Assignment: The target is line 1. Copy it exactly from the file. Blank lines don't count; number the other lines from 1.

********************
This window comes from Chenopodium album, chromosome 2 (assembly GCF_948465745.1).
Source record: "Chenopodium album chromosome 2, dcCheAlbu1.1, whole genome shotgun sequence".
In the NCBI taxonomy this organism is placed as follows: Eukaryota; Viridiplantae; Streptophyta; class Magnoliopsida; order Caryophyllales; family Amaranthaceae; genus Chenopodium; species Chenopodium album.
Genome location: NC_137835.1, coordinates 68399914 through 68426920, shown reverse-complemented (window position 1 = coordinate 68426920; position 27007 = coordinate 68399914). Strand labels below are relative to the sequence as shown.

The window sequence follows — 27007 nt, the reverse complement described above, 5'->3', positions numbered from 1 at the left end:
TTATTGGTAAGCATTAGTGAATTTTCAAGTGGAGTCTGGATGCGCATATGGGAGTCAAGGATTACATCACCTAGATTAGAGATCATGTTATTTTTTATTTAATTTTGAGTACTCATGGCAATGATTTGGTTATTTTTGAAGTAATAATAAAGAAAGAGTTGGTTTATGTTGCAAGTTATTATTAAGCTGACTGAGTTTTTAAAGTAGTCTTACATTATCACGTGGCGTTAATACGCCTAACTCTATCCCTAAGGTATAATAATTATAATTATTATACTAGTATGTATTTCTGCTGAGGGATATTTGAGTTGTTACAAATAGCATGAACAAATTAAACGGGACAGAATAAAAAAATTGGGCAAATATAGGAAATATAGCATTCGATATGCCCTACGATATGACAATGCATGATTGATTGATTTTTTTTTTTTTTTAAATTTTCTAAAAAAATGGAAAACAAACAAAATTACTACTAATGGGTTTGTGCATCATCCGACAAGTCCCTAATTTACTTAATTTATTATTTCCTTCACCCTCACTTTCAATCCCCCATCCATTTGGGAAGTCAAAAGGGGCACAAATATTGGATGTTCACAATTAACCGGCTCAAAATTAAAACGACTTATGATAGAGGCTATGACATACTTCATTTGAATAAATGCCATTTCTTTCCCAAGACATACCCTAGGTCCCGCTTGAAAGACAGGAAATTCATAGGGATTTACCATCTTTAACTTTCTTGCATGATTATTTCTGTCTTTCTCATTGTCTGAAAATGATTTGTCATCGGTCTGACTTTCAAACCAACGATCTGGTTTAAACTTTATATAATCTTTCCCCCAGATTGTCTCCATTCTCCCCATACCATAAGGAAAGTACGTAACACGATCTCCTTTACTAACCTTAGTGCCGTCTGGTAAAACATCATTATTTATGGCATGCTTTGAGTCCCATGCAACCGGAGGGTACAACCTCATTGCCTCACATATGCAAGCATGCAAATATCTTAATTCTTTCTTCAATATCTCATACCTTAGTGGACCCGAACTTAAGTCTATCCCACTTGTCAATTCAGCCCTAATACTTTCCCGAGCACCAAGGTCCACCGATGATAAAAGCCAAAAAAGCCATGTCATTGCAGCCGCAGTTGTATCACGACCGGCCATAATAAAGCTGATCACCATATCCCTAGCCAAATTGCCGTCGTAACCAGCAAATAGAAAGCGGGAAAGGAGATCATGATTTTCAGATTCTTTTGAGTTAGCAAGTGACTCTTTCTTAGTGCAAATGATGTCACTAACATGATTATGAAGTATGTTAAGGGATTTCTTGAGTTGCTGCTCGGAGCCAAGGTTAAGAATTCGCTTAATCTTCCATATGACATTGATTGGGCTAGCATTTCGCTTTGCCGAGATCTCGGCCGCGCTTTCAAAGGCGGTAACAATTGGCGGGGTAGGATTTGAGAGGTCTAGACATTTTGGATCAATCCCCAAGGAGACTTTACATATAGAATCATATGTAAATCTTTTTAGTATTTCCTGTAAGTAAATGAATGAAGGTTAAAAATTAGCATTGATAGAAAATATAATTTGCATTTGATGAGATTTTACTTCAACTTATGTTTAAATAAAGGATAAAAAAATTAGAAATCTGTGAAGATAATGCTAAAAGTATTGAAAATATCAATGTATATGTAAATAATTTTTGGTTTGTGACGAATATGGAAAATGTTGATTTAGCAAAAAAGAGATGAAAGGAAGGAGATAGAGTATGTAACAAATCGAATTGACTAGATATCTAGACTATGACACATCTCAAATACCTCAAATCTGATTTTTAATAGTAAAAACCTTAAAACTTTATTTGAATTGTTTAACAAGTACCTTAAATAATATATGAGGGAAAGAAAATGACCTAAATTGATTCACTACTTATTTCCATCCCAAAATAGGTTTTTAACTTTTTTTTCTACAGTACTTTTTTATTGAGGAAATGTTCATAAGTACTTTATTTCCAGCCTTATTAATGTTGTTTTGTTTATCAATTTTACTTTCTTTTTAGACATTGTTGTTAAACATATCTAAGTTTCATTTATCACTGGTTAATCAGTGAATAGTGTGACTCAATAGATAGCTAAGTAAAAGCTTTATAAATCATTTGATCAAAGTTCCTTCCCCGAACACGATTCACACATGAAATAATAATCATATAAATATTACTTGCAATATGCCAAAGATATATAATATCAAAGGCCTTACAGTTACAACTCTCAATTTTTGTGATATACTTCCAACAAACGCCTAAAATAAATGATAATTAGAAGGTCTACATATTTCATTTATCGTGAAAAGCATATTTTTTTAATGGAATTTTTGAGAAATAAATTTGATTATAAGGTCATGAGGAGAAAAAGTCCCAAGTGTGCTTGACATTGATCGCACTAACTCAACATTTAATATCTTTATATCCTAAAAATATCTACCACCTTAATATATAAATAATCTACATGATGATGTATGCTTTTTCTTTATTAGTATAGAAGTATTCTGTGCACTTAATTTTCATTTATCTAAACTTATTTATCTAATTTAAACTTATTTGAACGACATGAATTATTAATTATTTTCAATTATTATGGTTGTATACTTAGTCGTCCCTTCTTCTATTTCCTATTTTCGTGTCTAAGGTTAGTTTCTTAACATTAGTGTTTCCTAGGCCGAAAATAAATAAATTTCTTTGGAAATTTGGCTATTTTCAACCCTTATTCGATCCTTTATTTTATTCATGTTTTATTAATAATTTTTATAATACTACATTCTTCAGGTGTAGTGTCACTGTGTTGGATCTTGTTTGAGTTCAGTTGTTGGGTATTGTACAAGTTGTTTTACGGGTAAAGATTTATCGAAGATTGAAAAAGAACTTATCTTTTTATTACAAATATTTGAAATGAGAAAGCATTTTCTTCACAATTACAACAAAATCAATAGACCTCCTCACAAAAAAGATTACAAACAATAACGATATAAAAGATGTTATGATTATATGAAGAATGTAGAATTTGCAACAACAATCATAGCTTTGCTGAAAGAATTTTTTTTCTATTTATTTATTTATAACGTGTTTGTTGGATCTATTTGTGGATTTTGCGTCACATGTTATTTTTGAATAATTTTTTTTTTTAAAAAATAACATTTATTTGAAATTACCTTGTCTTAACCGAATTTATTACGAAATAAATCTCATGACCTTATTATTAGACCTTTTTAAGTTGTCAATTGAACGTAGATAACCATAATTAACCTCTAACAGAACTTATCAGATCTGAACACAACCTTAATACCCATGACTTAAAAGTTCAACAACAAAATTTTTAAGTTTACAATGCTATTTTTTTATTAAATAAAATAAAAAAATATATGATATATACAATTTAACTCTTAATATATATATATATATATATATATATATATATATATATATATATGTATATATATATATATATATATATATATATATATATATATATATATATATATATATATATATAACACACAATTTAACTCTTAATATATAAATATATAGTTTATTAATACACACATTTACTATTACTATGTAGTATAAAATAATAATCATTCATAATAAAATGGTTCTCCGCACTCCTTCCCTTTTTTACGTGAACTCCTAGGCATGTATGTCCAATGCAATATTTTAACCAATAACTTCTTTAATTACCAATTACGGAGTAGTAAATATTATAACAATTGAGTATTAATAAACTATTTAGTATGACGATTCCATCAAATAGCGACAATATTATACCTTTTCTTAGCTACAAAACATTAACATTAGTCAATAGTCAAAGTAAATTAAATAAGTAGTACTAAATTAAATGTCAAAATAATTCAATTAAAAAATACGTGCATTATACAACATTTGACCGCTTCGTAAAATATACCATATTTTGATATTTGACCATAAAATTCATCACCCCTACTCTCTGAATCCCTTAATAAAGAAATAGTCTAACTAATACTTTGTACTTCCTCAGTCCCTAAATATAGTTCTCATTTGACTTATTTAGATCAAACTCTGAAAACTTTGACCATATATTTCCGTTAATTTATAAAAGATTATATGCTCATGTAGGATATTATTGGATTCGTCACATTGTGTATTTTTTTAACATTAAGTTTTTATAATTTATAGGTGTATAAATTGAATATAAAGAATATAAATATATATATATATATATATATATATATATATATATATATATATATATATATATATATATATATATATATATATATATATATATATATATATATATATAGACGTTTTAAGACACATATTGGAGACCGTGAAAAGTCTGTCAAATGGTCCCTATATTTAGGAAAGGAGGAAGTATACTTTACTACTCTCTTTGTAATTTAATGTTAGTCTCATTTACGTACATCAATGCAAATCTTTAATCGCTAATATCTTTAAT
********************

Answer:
This window comes from Chenopodium album, chromosome 2 (assembly GCF_948465745.1).